UNSW researchers have identified Australia’s most important wetlands for waterbirds, following one of the most extensive aerial surveys of its kind in the world.

Teams of observers in light aircraft surveyed 4,858 wetlands across Australia during October-November 2008: a subsequent analysis released today by the National Water Commission reveals an estimated 4.6 million waterbirds of more than 100 species across these wetlands.

“This is the first time in Australia that we have attempted a national audit of the value of our wetlands for waterbirds,” says lead author, Professor Richard Kingsford, Director of the Australian Wetlands and Rivers Centre at UNSW.

“Wildlife information is seldom collected at a national scale, unlike demographic and economic statistics on people and economies. We can now make some relative comparisons about the importance of different wetlands across the continent, which will help long-term decision-making about water resource management and conservation.”

The survey, supported by all State and Territory governments and funded by the National Water Commission, represents a significant portion of all Australia’s wetlands. It found that relatively few of them supported large numbers of waterbirds (more than 10,000) and that the top 20 wetlands held about 40% of all waterbirds.

“This provides management authorities with an excellent opportunity to measure long-term changes for waterbird communities, using the most important subset of wetlands,” says Professor Kingsford. “Many of them are already identified as important under the Ramsar Convention, for which governments have reporting responsibilities.”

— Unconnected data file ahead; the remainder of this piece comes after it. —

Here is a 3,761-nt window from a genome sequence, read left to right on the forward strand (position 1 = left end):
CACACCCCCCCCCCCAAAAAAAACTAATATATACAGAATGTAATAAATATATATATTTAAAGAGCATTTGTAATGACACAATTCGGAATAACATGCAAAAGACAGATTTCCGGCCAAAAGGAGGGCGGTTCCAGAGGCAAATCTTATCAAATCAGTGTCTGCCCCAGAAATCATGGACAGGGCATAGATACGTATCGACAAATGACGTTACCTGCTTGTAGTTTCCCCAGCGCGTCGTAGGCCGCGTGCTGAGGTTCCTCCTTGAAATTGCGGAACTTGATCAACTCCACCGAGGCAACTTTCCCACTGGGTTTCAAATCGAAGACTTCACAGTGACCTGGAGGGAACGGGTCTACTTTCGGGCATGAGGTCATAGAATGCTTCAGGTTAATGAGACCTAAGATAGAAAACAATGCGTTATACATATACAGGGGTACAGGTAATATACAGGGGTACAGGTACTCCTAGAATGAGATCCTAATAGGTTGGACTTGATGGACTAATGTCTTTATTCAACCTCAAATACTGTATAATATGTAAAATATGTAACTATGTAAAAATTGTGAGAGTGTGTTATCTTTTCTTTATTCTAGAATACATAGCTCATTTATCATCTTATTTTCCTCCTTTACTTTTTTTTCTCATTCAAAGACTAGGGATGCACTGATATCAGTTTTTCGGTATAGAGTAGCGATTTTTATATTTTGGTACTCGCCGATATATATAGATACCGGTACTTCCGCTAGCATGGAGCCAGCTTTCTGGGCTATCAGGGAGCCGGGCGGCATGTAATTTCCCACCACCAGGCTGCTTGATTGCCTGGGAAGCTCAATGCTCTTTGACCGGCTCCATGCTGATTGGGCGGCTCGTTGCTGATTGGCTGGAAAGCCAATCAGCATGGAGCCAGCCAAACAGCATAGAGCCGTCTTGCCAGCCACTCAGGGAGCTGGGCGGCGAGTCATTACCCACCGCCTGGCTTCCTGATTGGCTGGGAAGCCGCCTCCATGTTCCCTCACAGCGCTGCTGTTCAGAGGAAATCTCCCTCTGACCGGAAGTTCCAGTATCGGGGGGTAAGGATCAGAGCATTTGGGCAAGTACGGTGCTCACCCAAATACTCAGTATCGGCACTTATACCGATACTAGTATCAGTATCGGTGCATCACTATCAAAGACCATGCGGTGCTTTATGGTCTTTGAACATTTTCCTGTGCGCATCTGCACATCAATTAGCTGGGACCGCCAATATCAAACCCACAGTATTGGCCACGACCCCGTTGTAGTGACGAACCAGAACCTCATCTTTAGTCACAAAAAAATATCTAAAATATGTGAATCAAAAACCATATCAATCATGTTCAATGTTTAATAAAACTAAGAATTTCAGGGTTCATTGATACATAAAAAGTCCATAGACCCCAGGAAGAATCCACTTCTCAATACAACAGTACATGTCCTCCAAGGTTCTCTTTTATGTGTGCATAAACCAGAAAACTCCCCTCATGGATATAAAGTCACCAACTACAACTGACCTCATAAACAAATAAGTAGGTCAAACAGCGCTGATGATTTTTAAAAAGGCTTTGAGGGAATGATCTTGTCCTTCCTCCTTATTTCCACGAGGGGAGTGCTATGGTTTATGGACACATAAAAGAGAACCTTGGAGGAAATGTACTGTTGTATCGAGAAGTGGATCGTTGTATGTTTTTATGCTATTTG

Wetlands with extremely high concentrations of waterbirds (between 30,000 and 300,000) were found in northern Australia, Western Australia, central Queensland and western NSW.  These included the WA sites of Eighty Mile Beach and Roebuck Bay on the north-west coast, Lake Gregory south of Halls Creek, Lake Argyle near Kununurra, and Lake MacLeod on the mid-west coast; the South Australian site of the Lower Lakes and the Coorong at the mouth of the Murray River; and the Northern Territory site Nanjbagu Billabong, in Kakadu. 

“These wetlands are our crown jewels for conservation; they are every bit as spectacular as other better known wetlands overseas,” says Kingsford. “Everyone knows about the Kakadu wetlands, but we others were equally magnificent.” In addition, the team analysed long-term changes in waterbird numbers, using annual data collected during aerial surveys of eastern Australia. They found long-term declines, although the recent floods have provided evidence of some recovery.

Media contacts: UNSW - Professor Richard Kingsford, 0419 634 215; National Water Commission – Amanda Forman 0434 079 590